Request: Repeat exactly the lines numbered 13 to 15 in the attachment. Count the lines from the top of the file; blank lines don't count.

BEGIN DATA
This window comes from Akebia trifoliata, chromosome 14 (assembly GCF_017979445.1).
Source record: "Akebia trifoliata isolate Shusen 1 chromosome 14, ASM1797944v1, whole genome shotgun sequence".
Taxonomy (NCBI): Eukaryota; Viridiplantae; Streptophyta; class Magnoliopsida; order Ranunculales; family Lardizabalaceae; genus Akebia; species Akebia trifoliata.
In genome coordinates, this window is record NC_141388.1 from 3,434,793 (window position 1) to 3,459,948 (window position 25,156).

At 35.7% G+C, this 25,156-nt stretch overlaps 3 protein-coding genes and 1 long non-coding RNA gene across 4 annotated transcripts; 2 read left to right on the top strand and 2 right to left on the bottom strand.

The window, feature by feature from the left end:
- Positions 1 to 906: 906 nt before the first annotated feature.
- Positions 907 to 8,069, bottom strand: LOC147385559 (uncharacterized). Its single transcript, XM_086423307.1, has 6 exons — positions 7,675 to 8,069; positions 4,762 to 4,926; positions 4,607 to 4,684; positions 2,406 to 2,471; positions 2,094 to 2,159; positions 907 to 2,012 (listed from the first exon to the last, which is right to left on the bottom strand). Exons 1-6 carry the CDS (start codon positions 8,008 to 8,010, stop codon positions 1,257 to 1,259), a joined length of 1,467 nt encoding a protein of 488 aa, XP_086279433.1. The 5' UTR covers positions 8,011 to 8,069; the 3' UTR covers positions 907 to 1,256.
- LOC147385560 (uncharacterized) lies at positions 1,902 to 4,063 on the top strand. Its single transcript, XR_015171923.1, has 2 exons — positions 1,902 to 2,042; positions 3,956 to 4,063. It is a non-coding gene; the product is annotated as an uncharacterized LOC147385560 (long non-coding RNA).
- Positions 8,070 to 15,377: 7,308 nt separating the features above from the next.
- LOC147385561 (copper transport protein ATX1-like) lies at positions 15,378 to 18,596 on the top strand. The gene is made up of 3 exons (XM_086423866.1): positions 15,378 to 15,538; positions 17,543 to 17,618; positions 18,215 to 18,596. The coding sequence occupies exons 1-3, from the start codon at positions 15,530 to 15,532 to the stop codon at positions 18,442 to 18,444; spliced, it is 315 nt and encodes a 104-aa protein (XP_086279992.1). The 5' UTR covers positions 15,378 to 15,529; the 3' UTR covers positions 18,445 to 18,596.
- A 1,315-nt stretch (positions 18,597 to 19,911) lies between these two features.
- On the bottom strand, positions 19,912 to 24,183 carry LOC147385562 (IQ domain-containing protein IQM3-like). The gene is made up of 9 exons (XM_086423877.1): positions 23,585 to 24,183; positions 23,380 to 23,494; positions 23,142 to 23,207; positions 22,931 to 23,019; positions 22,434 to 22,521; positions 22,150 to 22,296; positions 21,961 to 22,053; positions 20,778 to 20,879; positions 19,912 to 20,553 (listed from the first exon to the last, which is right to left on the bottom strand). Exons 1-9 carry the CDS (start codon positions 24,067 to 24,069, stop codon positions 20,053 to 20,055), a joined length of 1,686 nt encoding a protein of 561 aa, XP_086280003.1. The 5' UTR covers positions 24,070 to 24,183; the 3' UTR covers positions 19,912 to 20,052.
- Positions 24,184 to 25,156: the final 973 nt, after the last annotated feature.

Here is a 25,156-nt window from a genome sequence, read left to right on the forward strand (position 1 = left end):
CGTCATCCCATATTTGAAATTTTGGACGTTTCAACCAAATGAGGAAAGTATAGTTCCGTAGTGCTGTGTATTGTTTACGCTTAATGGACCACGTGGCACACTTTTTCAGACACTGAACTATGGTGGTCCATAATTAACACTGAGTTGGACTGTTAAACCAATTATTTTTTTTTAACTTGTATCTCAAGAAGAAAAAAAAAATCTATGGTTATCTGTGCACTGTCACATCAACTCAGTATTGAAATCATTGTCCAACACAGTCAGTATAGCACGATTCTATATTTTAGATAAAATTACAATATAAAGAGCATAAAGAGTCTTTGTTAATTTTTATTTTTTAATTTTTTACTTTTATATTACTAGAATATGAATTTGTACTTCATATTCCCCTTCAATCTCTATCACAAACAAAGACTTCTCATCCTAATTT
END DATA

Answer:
- On the bottom strand, positions 19,912 to 24,183 carry LOC147385562 (IQ domain-containing protein IQM3-like). The gene is made up of 9 exons (XM_086423877.1): positions 23,585 to 24,183; positions 23,380 to 23,494; positions 23,142 to 23,207; positions 22,931 to 23,019; positions 22,434 to 22,521; positions 22,150 to 22,296; positions 21,961 to 22,053; positions 20,778 to 20,879; positions 19,912 to 20,553 (listed from the first exon to the last, which is right to left on the bottom strand). Exons 1-9 carry the CDS (start codon positions 24,067 to 24,069, stop codon positions 20,053 to 20,055), a joined length of 1,686 nt encoding a protein of 561 aa, XP_086280003.1. The 5' UTR covers positions 24,070 to 24,183; the 3' UTR covers positions 19,912 to 20,052.
- Positions 24,184 to 25,156: the final 973 nt, after the last annotated feature.

Here is a 25,156-nt window from a genome sequence, read left to right on the forward strand (position 1 = left end):